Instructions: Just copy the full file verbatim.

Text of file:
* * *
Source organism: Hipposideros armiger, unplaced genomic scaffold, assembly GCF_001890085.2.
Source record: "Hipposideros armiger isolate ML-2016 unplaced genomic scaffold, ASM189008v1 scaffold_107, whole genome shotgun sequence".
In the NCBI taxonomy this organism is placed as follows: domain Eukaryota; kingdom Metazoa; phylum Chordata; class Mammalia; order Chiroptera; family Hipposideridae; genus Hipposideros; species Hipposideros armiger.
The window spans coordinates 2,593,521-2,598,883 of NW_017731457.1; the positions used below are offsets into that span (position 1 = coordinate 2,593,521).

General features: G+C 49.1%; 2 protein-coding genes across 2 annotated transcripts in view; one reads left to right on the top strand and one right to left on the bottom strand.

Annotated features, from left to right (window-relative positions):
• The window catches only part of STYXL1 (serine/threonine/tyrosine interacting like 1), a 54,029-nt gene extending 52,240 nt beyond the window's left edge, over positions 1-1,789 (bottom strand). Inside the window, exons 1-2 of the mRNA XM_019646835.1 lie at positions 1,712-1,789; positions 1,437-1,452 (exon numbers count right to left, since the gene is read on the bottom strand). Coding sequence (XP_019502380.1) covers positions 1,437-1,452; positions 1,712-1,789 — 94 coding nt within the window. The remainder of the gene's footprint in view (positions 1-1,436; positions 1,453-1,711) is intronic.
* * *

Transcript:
Source organism: Hipposideros armiger, unplaced genomic scaffold, assembly GCF_001890085.2.
Source record: "Hipposideros armiger isolate ML-2016 unplaced genomic scaffold, ASM189008v1 scaffold_107, whole genome shotgun sequence".
In the NCBI taxonomy this organism is placed as follows: domain Eukaryota; kingdom Metazoa; phylum Chordata; class Mammalia; order Chiroptera; family Hipposideridae; genus Hipposideros; species Hipposideros armiger.
The window spans coordinates 2,593,521-2,598,883 of NW_017731457.1; the positions used below are offsets into that span (position 1 = coordinate 2,593,521).

General features: G+C 49.1%; 2 protein-coding genes across 2 annotated transcripts in view; one reads left to right on the top strand and one right to left on the bottom strand.

Annotated features, from left to right (window-relative positions):
• The window catches only part of STYXL1 (serine/threonine/tyrosine interacting like 1), a 54,029-nt gene extending 52,240 nt beyond the window's left edge, over positions 1-1,789 (bottom strand). Inside the window, exons 1-2 of the mRNA XM_019646835.1 lie at positions 1,712-1,789; positions 1,437-1,452 (exon numbers count right to left, since the gene is read on the bottom strand). Coding sequence (XP_019502380.1) covers positions 1,437-1,452; positions 1,712-1,789 — 94 coding nt within the window. The remainder of the gene's footprint in view (positions 1-1,436; positions 1,453-1,711) is intronic.